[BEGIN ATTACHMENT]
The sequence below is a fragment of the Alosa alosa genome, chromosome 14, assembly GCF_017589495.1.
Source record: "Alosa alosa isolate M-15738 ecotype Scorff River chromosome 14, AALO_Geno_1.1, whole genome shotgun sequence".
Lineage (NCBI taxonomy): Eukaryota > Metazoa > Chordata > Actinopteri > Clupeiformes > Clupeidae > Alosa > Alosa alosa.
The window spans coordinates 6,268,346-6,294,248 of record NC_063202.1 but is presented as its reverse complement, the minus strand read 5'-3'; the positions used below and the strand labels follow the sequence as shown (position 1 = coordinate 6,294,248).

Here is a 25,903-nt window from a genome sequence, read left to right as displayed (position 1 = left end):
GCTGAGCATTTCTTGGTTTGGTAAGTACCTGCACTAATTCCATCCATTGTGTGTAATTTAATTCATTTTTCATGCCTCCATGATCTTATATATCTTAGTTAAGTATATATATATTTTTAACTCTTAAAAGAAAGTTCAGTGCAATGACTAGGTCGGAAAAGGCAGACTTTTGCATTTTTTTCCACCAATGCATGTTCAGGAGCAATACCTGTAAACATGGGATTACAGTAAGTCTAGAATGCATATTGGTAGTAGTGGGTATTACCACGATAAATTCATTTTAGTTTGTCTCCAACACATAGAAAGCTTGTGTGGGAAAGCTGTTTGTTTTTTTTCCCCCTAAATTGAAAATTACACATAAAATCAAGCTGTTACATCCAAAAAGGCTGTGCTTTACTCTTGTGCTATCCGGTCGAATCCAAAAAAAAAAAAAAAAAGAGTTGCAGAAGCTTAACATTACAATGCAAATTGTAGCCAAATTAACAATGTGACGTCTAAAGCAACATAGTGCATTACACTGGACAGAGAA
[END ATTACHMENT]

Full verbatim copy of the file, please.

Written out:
The sequence below is a fragment of the Alosa alosa genome, chromosome 14, assembly GCF_017589495.1.
Source record: "Alosa alosa isolate M-15738 ecotype Scorff River chromosome 14, AALO_Geno_1.1, whole genome shotgun sequence".
Lineage (NCBI taxonomy): Eukaryota > Metazoa > Chordata > Actinopteri > Clupeiformes > Clupeidae > Alosa > Alosa alosa.
The window spans coordinates 6,268,346-6,294,248 of record NC_063202.1 but is presented as its reverse complement, the minus strand read 5'-3'; the positions used below and the strand labels follow the sequence as shown (position 1 = coordinate 6,294,248).

Here is a 25,903-nt window from a genome sequence, read left to right as displayed (position 1 = left end):
GCTGAGCATTTCTTGGTTTGGTAAGTACCTGCACTAATTCCATCCATTGTGTGTAATTTAATTCATTTTTCATGCCTCCATGATCTTATATATCTTAGTTAAGTATATATATATTTTTAACTCTTAAAAGAAAGTTCAGTGCAATGACTAGGTCGGAAAAGGCAGACTTTTGCATTTTTTTCCACCAATGCATGTTCAGGAGCAATACCTGTAAACATGGGATTACAGTAAGTCTAGAATGCATATTGGTAGTAGTGGGTATTACCACGATAAATTCATTTTAGTTTGTCTCCAACACATAGAAAGCTTGTGTGGGAAAGCTGTTTGTTTTTTTTCCCCCTAAATTGAAAATTACACATAAAATCAAGCTGTTACATCCAAAAAGGCTGTGCTTTACTCTTGTGCTATCCGGTCGAATCCAAAAAAAAAAAAAAAAAGAGTTGCAGAAGCTTAACATTACAATGCAAATTGTAGCCAAATTAACAATGTGACGTCTAAAGCAACATAGTGCATTACACTGGACAGAGAA